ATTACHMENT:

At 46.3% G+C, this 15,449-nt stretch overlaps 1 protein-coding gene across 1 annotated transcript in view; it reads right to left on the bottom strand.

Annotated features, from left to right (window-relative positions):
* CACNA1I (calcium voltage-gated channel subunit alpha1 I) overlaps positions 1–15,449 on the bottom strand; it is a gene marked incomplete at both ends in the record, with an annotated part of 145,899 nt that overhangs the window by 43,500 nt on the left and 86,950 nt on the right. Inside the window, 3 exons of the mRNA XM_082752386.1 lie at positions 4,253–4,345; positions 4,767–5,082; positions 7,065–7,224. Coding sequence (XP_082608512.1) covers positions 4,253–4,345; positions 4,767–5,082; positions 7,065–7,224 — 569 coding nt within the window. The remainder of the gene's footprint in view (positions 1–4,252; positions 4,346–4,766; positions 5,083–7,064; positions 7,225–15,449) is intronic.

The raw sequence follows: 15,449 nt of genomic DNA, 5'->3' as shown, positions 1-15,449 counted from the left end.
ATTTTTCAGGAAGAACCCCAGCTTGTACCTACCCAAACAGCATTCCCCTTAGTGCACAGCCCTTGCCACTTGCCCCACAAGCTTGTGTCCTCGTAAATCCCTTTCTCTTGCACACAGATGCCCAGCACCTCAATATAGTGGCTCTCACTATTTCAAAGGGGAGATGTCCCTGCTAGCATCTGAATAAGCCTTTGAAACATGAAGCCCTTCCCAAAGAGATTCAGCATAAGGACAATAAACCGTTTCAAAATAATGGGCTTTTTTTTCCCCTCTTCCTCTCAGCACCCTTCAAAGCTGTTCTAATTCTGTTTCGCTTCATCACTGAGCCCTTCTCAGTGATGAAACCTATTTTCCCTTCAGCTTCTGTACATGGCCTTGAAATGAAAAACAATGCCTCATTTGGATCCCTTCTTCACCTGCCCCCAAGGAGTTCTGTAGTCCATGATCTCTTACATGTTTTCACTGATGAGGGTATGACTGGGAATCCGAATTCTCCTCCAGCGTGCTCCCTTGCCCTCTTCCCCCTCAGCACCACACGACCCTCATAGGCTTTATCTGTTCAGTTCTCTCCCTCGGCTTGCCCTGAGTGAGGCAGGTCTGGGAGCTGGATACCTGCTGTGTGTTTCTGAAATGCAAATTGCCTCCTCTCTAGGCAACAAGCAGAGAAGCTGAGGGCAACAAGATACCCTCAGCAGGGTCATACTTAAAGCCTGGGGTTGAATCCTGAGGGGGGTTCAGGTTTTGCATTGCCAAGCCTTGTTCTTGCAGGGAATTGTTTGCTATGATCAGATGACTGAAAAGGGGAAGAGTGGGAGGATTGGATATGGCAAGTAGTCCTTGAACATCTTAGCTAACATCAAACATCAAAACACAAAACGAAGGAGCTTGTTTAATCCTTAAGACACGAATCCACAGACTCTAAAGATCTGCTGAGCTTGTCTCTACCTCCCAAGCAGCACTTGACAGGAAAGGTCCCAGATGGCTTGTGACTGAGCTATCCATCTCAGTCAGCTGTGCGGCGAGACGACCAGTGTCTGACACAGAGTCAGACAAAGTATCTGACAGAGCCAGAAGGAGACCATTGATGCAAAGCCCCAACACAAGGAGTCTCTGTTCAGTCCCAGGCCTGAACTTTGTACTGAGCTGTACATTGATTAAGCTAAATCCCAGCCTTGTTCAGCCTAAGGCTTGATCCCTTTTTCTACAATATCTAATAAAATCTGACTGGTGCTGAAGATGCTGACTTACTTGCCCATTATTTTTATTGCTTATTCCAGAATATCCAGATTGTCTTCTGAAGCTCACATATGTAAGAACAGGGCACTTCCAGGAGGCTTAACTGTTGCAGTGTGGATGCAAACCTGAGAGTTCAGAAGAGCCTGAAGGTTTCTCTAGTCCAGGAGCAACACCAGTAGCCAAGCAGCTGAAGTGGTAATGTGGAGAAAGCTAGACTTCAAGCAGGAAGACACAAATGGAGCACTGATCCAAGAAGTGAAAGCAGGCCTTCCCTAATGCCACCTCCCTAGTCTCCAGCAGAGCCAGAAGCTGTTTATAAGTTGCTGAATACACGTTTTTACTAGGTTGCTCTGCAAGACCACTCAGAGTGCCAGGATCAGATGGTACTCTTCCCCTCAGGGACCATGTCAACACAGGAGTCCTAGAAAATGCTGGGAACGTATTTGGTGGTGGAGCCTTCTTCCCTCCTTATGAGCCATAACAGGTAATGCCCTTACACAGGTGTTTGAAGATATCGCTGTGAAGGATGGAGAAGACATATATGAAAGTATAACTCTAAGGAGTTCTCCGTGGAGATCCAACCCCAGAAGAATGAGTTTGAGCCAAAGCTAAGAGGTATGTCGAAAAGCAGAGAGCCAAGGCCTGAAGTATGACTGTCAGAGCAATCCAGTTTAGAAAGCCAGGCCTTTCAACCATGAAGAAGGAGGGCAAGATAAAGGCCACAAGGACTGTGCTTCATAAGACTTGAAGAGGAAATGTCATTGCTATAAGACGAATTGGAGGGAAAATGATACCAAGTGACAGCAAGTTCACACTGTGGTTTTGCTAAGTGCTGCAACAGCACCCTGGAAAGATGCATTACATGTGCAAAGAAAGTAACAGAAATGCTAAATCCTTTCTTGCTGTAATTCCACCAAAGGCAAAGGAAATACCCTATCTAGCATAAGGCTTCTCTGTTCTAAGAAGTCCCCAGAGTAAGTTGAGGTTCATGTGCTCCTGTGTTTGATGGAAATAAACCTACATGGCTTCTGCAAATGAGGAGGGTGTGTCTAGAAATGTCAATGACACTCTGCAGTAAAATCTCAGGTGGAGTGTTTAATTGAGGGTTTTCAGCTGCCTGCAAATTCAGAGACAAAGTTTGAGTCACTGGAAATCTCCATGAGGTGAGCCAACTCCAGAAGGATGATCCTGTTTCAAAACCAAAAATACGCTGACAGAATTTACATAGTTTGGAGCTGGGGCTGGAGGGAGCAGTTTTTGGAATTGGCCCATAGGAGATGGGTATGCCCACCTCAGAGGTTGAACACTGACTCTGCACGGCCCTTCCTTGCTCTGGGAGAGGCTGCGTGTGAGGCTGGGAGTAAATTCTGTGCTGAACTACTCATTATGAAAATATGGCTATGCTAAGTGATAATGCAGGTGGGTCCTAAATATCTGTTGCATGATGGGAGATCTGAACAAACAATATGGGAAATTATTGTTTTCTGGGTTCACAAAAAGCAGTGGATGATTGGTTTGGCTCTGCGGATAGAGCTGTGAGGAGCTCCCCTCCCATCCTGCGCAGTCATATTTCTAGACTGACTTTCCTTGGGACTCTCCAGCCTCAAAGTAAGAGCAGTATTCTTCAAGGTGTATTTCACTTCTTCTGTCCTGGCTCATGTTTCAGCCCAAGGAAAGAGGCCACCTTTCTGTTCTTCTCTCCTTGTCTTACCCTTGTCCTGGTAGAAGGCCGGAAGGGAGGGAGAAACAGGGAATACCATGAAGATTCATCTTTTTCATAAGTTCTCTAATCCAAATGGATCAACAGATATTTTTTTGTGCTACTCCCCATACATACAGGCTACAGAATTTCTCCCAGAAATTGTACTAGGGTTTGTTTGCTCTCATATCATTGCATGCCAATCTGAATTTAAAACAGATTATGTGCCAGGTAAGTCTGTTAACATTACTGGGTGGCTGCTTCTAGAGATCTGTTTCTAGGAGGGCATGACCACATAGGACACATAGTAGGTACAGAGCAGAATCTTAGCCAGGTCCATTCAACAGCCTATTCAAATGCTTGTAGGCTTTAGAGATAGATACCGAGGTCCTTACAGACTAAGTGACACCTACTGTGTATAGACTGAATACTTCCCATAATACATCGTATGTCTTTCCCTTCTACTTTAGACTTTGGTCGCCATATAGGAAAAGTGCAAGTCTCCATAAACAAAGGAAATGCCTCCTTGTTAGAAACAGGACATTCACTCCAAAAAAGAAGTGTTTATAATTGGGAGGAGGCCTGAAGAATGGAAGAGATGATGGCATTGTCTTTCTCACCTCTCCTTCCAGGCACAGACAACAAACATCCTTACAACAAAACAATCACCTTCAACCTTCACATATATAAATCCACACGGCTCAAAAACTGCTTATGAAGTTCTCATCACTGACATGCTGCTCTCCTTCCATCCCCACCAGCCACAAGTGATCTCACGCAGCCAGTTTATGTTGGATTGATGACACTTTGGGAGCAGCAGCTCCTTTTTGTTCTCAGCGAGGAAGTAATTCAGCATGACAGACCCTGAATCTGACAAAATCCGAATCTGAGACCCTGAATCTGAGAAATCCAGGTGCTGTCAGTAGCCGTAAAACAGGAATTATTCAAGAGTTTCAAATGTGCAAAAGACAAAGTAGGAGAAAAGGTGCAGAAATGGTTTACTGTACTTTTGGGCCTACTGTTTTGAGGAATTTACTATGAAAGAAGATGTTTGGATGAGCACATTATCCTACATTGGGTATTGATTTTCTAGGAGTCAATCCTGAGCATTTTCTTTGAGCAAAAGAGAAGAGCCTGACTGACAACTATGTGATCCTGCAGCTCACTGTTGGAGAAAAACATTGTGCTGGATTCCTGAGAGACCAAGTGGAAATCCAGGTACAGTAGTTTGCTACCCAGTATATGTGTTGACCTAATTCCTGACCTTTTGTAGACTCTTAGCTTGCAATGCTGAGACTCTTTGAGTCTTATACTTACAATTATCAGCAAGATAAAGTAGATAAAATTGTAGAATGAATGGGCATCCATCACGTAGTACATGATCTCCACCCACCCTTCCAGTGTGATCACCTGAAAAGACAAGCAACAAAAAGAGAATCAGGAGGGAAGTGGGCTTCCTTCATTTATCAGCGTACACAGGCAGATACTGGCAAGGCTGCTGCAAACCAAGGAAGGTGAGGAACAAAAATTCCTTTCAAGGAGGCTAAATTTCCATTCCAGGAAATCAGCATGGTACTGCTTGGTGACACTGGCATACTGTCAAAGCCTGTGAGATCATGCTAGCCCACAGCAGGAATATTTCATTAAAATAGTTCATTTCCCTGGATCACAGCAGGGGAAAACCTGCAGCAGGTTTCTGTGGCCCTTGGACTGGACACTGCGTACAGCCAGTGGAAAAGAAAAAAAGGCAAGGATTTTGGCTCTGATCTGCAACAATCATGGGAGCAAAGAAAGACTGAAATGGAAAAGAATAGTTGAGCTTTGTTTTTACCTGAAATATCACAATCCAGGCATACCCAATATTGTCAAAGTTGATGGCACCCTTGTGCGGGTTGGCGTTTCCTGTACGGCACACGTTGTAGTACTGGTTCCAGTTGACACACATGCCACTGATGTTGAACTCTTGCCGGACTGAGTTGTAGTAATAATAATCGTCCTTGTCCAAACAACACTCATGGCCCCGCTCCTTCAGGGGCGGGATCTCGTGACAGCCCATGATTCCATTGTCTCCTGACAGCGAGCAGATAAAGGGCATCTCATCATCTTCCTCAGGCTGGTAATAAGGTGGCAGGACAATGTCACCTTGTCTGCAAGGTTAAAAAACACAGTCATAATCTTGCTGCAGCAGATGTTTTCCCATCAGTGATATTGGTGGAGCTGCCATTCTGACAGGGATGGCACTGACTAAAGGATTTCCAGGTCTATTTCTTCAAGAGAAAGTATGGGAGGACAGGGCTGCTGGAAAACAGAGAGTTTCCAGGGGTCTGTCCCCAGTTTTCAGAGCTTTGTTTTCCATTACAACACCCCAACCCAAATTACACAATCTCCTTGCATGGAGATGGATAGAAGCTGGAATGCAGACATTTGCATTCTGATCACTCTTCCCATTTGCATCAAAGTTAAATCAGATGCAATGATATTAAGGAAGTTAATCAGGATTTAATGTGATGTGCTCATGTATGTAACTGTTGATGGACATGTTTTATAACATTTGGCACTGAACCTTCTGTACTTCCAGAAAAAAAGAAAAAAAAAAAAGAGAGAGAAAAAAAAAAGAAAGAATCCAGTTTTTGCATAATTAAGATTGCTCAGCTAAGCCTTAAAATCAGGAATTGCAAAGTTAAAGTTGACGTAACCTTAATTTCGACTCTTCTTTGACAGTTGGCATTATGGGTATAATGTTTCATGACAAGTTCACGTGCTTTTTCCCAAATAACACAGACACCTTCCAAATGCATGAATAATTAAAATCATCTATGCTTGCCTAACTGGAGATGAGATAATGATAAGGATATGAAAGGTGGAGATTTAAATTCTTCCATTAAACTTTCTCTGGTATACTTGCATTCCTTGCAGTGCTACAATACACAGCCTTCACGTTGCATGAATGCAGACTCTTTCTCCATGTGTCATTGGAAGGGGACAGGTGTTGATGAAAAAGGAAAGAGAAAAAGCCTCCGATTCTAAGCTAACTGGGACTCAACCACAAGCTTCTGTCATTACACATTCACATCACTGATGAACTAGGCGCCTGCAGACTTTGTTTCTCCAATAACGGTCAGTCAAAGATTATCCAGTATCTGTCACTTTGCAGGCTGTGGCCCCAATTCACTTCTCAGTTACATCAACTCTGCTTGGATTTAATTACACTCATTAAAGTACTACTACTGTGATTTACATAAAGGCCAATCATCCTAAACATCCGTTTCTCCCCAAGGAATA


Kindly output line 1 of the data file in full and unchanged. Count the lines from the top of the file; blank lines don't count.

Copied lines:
At 46.3% G+C, this 15,449-nt stretch overlaps 1 protein-coding gene across 1 annotated transcript in view; it reads right to left on the bottom strand.